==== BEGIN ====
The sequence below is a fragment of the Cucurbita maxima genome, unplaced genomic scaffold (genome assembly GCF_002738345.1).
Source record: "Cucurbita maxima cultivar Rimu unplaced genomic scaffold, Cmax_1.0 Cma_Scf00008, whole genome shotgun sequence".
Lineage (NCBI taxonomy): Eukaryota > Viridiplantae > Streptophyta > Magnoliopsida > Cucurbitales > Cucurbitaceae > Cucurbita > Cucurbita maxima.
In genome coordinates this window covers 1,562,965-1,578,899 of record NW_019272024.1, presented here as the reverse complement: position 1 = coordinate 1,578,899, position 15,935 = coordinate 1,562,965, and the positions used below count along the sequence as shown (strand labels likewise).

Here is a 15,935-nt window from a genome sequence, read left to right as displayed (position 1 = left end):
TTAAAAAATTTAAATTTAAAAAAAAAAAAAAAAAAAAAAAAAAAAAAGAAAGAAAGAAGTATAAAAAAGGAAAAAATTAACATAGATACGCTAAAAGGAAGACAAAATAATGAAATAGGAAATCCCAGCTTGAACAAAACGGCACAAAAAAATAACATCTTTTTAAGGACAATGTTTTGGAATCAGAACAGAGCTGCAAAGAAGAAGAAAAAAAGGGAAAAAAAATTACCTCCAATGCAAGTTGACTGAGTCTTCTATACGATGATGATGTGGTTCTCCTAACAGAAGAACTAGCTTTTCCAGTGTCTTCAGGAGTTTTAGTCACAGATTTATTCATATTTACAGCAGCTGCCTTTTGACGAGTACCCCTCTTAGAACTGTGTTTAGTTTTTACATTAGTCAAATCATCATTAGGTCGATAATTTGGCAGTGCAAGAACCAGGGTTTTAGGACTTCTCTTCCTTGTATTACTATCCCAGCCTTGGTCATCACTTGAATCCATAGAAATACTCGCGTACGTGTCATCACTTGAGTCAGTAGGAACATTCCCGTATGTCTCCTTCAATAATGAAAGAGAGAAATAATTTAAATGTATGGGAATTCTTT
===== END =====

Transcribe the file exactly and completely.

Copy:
The sequence below is a fragment of the Cucurbita maxima genome, unplaced genomic scaffold (genome assembly GCF_002738345.1).
Source record: "Cucurbita maxima cultivar Rimu unplaced genomic scaffold, Cmax_1.0 Cma_Scf00008, whole genome shotgun sequence".
Lineage (NCBI taxonomy): Eukaryota > Viridiplantae > Streptophyta > Magnoliopsida > Cucurbitales > Cucurbitaceae > Cucurbita > Cucurbita maxima.
In genome coordinates this window covers 1,562,965-1,578,899 of record NW_019272024.1, presented here as the reverse complement: position 1 = coordinate 1,578,899, position 15,935 = coordinate 1,562,965, and the positions used below count along the sequence as shown (strand labels likewise).

Here is a 15,935-nt window from a genome sequence, read left to right as displayed (position 1 = left end):
TTAAAAAATTTAAATTTAAAAAAAAAAAAAAAAAAAAAAAAAAAAAAGAAAGAAAGAAGTATAAAAAAGGAAAAAATTAACATAGATACGCTAAAAGGAAGACAAAATAATGAAATAGGAAATCCCAGCTTGAACAAAACGGCACAAAAAAATAACATCTTTTTAAGGACAATGTTTTGGAATCAGAACAGAGCTGCAAAGAAGAAGAAAAAAAGGGAAAAAAAATTACCTCCAATGCAAGTTGACTGAGTCTTCTATACGATGATGATGTGGTTCTCCTAACAGAAGAACTAGCTTTTCCAGTGTCTTCAGGAGTTTTAGTCACAGATTTATTCATATTTACAGCAGCTGCCTTTTGACGAGTACCCCTCTTAGAACTGTGTTTAGTTTTTACATTAGTCAAATCATCATTAGGTCGATAATTTGGCAGTGCAAGAACCAGGGTTTTAGGACTTCTCTTCCTTGTATTACTATCCCAGCCTTGGTCATCACTTGAATCCATAGAAATACTCGCGTACGTGTCATCACTTGAGTCAGTAGGAACATTCCCGTATGTCTCCTTCAATAATGAAAGAGAGAAATAATTTAAATGTATGGGAATTCTTT